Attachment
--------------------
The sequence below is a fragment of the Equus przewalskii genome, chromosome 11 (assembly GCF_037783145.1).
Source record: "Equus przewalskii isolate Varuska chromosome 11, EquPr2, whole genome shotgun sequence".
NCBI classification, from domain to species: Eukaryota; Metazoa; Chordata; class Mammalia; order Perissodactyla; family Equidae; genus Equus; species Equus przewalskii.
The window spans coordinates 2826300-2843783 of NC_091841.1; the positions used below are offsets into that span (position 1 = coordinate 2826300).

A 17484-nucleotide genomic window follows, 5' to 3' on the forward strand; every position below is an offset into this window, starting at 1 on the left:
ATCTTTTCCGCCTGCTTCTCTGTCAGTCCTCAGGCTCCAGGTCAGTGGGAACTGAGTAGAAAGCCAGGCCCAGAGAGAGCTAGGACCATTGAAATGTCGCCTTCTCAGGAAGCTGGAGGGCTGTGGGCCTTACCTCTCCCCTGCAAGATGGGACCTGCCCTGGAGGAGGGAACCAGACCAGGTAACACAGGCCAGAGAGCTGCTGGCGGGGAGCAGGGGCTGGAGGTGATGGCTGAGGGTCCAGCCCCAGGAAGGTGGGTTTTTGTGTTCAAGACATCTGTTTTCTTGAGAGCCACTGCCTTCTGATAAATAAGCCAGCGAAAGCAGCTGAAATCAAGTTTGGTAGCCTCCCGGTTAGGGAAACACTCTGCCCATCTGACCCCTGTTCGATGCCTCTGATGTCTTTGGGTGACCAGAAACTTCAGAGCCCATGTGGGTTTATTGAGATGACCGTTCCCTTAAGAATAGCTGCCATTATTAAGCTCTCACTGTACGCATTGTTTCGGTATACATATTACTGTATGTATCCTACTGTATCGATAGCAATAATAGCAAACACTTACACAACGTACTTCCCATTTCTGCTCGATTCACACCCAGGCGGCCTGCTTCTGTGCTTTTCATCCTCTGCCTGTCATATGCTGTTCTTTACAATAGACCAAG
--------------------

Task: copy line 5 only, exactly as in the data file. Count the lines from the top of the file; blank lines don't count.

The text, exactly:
A 17484-nucleotide genomic window follows, 5' to 3' on the forward strand; every position below is an offset into this window, starting at 1 on the left: